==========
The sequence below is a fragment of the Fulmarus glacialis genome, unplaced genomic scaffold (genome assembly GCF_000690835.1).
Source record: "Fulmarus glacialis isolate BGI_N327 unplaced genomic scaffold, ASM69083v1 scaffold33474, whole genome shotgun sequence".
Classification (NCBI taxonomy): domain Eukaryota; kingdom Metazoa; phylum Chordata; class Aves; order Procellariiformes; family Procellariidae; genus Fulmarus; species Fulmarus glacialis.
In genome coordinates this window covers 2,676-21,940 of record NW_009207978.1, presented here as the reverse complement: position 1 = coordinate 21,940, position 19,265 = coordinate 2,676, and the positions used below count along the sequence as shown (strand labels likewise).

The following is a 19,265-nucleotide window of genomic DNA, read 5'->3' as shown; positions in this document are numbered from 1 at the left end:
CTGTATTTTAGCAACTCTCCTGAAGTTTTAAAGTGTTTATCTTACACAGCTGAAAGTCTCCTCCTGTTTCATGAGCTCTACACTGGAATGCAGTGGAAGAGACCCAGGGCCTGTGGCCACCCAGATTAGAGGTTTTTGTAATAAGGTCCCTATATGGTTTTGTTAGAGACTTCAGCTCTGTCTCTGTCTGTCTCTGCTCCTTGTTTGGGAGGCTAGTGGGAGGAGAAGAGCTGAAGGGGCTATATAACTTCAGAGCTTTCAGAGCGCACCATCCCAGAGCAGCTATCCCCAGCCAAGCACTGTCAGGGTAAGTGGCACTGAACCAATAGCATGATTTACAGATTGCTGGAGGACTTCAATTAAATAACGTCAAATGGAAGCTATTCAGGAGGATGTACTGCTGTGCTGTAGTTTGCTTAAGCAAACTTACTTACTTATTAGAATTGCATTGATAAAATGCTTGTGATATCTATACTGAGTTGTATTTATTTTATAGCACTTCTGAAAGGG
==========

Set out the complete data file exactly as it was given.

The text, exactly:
The sequence below is a fragment of the Fulmarus glacialis genome, unplaced genomic scaffold (genome assembly GCF_000690835.1).
Source record: "Fulmarus glacialis isolate BGI_N327 unplaced genomic scaffold, ASM69083v1 scaffold33474, whole genome shotgun sequence".
Classification (NCBI taxonomy): domain Eukaryota; kingdom Metazoa; phylum Chordata; class Aves; order Procellariiformes; family Procellariidae; genus Fulmarus; species Fulmarus glacialis.
In genome coordinates this window covers 2,676-21,940 of record NW_009207978.1, presented here as the reverse complement: position 1 = coordinate 21,940, position 19,265 = coordinate 2,676, and the positions used below count along the sequence as shown (strand labels likewise).

The following is a 19,265-nucleotide window of genomic DNA, read 5'->3' as shown; positions in this document are numbered from 1 at the left end:
CTGTATTTTAGCAACTCTCCTGAAGTTTTAAAGTGTTTATCTTACACAGCTGAAAGTCTCCTCCTGTTTCATGAGCTCTACACTGGAATGCAGTGGAAGAGACCCAGGGCCTGTGGCCACCCAGATTAGAGGTTTTTGTAATAAGGTCCCTATATGGTTTTGTTAGAGACTTCAGCTCTGTCTCTGTCTGTCTCTGCTCCTTGTTTGGGAGGCTAGTGGGAGGAGAAGAGCTGAAGGGGCTATATAACTTCAGAGCTTTCAGAGCGCACCATCCCAGAGCAGCTATCCCCAGCCAAGCACTGTCAGGGTAAGTGGCACTGAACCAATAGCATGATTTACAGATTGCTGGAGGACTTCAATTAAATAACGTCAAATGGAAGCTATTCAGGAGGATGTACTGCTGTGCTGTAGTTTGCTTAAGCAAACTTACTTACTTATTAGAATTGCATTGATAAAATGCTTGTGATATCTATACTGAGTTGTATTTATTTTATAGCACTTCTGAAAGGG